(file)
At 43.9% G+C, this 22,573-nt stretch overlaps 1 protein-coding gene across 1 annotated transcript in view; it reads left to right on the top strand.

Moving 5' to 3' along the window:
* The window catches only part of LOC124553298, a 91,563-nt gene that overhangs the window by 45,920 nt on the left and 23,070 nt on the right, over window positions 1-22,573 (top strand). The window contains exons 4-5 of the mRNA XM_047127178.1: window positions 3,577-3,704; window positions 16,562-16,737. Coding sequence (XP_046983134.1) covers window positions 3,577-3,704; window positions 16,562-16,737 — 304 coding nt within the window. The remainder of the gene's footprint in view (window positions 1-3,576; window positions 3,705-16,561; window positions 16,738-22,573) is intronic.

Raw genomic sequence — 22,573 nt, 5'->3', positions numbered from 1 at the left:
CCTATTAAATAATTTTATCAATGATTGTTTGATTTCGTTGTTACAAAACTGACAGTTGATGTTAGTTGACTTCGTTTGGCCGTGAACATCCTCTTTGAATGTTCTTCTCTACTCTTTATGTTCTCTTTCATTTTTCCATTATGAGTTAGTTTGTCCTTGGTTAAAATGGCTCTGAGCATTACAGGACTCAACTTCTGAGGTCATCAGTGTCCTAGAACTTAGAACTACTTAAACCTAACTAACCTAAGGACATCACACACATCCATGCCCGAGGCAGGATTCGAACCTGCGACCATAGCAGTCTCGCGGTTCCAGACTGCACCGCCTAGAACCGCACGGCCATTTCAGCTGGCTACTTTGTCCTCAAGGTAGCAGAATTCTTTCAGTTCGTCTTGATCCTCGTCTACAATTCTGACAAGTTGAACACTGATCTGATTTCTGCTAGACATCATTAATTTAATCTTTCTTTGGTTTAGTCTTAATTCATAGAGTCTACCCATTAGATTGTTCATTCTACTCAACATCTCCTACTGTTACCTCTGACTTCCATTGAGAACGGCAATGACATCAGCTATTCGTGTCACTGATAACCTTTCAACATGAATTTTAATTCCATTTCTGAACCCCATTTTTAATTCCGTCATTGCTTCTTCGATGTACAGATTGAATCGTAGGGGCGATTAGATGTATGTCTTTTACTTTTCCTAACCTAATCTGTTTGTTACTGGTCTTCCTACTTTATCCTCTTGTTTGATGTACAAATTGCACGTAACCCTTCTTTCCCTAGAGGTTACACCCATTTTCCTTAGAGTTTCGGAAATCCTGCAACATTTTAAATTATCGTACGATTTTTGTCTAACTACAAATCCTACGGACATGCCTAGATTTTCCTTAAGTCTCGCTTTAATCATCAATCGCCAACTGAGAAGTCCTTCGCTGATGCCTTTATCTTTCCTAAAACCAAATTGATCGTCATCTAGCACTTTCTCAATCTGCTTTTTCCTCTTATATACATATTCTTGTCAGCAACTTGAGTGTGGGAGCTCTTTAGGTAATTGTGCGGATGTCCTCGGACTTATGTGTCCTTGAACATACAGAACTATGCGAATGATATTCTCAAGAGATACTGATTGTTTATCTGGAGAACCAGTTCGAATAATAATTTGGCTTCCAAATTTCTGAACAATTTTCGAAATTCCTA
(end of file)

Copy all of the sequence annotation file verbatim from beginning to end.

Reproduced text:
At 43.9% G+C, this 22,573-nt stretch overlaps 1 protein-coding gene across 1 annotated transcript in view; it reads left to right on the top strand.

Moving 5' to 3' along the window:
* The window catches only part of LOC124553298, a 91,563-nt gene that overhangs the window by 45,920 nt on the left and 23,070 nt on the right, over window positions 1-22,573 (top strand). The window contains exons 4-5 of the mRNA XM_047127178.1: window positions 3,577-3,704; window positions 16,562-16,737. Coding sequence (XP_046983134.1) covers window positions 3,577-3,704; window positions 16,562-16,737 — 304 coding nt within the window. The remainder of the gene's footprint in view (window positions 1-3,576; window positions 3,705-16,561; window positions 16,738-22,573) is intronic.

Raw genomic sequence — 22,573 nt, 5'->3', positions numbered from 1 at the left:
CCTATTAAATAATTTTATCAATGATTGTTTGATTTCGTTGTTACAAAACTGACAGTTGATGTTAGTTGACTTCGTTTGGCCGTGAACATCCTCTTTGAATGTTCTTCTCTACTCTTTATGTTCTCTTTCATTTTTCCATTATGAGTTAGTTTGTCCTTGGTTAAAATGGCTCTGAGCATTACAGGACTCAACTTCTGAGGTCATCAGTGTCCTAGAACTTAGAACTACTTAAACCTAACTAACCTAAGGACATCACACACATCCATGCCCGAGGCAGGATTCGAACCTGCGACCATAGCAGTCTCGCGGTTCCAGACTGCACCGCCTAGAACCGCACGGCCATTTCAGCTGGCTACTTTGTCCTCAAGGTAGCAGAATTCTTTCAGTTCGTCTTGATCCTCGTCTACAATTCTGACAAGTTGAACACTGATCTGATTTCTGCTAGACATCATTAATTTAATCTTTCTTTGGTTTAGTCTTAATTCATAGAGTCTACCCATTAGATTGTTCATTCTACTCAACATCTCCTACTGTTACCTCTGACTTCCATTGAGAACGGCAATGACATCAGCTATTCGTGTCACTGATAACCTTTCAACATGAATTTTAATTCCATTTCTGAACCCCATTTTTAATTCCGTCATTGCTTCTTCGATGTACAGATTGAATCGTAGGGGCGATTAGATGTATGTCTTTTACTTTTCCTAACCTAATCTGTTTGTTACTGGTCTTCCTACTTTATCCTCTTGTTTGATGTACAAATTGCACGTAACCCTTCTTTCCCTAGAGGTTACACCCATTTTCCTTAGAGTTTCGGAAATCCTGCAACATTTTAAATTATCGTACGATTTTTGTCTAACTACAAATCCTACGGACATGCCTAGATTTTCCTTAAGTCTCGCTTTAATCATCAATCGCCAACTGAGAAGTCCTTCGCTGATGCCTTTATCTTTCCTAAAACCAAATTGATCGTCATCTAGCACTTTCTCAATCTGCTTTTTCCTCTTATATACATATTCTTGTCAGCAACTTGAGTGTGGGAGCTCTTTAGGTAATTGTGCGGATGTCCTCGGACTTATGTGTCCTTGAACATACAGAACTATGCGAATGATATTCTCAAGAGATACTGATTGTTTATCTGGAGAACCAGTTCGAATAATAATTTGGCTTCCAAATTTCTGAACAATTTTCGAAATTCCTA